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Plant physiology

Semi-rolled leaf1 encodes a putative glycosylphosphatidylinositol-anchored protein and modulates rice leaf rolling by regulating the formation of bulliform cells.


PMID 22715111

Abstract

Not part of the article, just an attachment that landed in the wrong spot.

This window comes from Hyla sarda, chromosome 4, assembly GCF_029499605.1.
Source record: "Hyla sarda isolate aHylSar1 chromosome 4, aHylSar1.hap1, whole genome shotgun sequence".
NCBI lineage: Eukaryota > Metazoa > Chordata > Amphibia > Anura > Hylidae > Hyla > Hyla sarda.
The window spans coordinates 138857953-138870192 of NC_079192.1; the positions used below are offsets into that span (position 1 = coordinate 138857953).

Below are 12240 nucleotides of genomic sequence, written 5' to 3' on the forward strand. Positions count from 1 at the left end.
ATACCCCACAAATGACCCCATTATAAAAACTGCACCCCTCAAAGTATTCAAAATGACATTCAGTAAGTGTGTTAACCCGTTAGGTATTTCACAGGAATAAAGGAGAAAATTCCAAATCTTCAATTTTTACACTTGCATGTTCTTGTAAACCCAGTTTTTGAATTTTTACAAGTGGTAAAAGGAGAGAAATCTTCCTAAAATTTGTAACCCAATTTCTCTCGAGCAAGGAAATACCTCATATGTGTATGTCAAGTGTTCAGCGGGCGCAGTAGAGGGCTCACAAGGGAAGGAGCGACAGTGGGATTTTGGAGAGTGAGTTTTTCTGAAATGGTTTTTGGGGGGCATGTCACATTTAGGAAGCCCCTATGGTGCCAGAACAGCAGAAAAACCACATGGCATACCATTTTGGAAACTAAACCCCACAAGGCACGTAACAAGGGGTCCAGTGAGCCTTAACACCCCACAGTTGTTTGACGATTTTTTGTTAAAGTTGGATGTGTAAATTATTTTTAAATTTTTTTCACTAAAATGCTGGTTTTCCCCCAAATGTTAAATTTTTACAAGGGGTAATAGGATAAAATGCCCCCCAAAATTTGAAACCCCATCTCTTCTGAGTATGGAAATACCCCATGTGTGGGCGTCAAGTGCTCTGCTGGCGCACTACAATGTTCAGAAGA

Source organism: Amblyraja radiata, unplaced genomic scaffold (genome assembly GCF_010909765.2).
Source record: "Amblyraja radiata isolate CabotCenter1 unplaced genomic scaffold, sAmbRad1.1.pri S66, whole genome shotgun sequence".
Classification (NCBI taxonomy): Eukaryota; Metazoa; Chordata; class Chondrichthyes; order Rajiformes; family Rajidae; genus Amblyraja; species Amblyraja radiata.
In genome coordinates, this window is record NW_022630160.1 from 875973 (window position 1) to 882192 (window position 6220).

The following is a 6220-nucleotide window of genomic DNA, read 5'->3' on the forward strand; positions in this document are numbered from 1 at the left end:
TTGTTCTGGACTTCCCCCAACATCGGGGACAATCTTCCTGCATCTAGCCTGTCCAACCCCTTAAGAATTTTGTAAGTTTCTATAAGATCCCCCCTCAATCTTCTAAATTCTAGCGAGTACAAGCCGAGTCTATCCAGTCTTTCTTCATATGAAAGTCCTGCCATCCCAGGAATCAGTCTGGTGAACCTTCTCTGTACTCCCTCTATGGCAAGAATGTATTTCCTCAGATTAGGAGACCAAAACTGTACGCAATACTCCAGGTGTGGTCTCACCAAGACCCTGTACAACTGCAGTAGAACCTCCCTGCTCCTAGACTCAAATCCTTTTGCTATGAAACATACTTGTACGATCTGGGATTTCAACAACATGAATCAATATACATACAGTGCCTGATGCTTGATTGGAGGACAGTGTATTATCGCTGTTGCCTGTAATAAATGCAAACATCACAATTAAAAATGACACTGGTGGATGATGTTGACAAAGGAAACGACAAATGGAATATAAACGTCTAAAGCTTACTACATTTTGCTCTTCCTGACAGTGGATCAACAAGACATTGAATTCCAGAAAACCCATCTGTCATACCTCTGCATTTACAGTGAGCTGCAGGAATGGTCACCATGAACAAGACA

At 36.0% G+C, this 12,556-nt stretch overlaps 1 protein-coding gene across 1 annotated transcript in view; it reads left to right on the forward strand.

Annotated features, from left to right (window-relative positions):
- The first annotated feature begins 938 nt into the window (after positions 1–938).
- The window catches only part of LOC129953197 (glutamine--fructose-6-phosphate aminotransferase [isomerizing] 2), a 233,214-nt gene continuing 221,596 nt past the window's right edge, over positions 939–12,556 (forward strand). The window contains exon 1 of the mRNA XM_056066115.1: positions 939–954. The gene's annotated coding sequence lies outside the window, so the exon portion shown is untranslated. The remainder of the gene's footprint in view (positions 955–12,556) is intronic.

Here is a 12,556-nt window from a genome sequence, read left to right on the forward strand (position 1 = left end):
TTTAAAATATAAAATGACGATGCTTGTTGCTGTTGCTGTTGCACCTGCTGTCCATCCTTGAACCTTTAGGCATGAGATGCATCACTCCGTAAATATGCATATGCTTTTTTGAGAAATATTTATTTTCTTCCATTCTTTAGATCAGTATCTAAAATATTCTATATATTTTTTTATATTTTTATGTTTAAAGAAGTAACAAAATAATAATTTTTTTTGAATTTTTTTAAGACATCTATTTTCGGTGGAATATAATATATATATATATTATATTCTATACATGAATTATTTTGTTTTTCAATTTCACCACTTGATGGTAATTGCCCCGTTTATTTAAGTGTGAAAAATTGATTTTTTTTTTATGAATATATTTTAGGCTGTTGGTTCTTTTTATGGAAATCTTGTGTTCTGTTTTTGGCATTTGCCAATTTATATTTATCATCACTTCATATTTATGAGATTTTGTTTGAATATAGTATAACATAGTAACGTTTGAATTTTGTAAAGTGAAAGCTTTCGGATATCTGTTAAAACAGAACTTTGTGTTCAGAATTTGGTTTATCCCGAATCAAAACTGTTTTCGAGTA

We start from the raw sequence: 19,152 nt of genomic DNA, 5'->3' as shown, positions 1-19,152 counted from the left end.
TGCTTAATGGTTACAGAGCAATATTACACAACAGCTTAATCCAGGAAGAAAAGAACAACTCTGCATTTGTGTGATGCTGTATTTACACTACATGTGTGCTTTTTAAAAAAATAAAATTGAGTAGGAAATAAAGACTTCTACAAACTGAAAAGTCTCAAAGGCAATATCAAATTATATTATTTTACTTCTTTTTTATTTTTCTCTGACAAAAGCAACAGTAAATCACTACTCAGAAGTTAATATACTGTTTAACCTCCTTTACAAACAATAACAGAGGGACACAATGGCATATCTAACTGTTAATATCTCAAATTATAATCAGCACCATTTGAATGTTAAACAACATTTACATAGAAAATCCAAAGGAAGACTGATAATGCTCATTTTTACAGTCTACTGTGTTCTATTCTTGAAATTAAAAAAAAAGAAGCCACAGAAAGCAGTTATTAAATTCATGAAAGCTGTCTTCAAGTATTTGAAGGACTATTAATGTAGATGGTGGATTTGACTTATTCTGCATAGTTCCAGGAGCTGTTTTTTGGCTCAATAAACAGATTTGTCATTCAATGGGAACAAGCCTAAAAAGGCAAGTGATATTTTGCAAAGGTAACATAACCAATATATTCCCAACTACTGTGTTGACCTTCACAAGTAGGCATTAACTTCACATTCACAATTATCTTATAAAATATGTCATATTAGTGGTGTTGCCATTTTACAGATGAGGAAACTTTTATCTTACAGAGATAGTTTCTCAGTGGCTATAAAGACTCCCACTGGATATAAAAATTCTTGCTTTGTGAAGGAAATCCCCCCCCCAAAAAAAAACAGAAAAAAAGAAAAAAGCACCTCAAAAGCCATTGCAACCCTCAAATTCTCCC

Leaf rolling is an important agronomic trait in rice (Oryza sativa) breeding and moderate leaf rolling maintains the erectness of leaves and minimizes shadowing between leaves, leading to improved photosynthetic efficiency and grain yields. Although a few rolled-leaf mutants have been identified and some genes controlling leaf rolling have been isolated, the molecular mechanisms of leaf rolling still need to be elucidated. Here we report the isolation and characterization of SEMI-ROLLED LEAF1 (SRL1), a gene involved in the regulation of leaf rolling. Mutants srl1-1 (point mutation) and srl1-2 (transferred DNA insertion) exhibit adaxially rolled leaves due to the increased numbers of bulliform cells at the adaxial cell layers, which could be rescued by complementary expression of SRL1. SRL1 is expressed in various tissues and is expressed at low levels in bulliform cells. SRL1 protein is located at the plasma membrane and predicted to be a putative glycosylphosphatidylinositol-anchored protein. Moreover, analysis of the gene expression profile of cells that will become epidermal cells in wild type but probably bulliform cells in srl1-1 by laser-captured microdissection revealed that the expression of genes encoding vacuolar H(+)-ATPase (subunits A, B, C, and D) and H(+)-pyrophosphatase, which are increased during the formation of bulliform cells, were up-regulated in srl1-1. These results provide the transcript profile of rice leaf cells that will become bulliform cells and demonstrate that SRL1 regulates leaf rolling through inhibiting the formation of bulliform cells by negatively regulating the expression of genes encoding vacuolar H(+)-ATPase subunits and H(+)-pyrophosphatase, which will help to understand the mechanism regulating leaf rolling.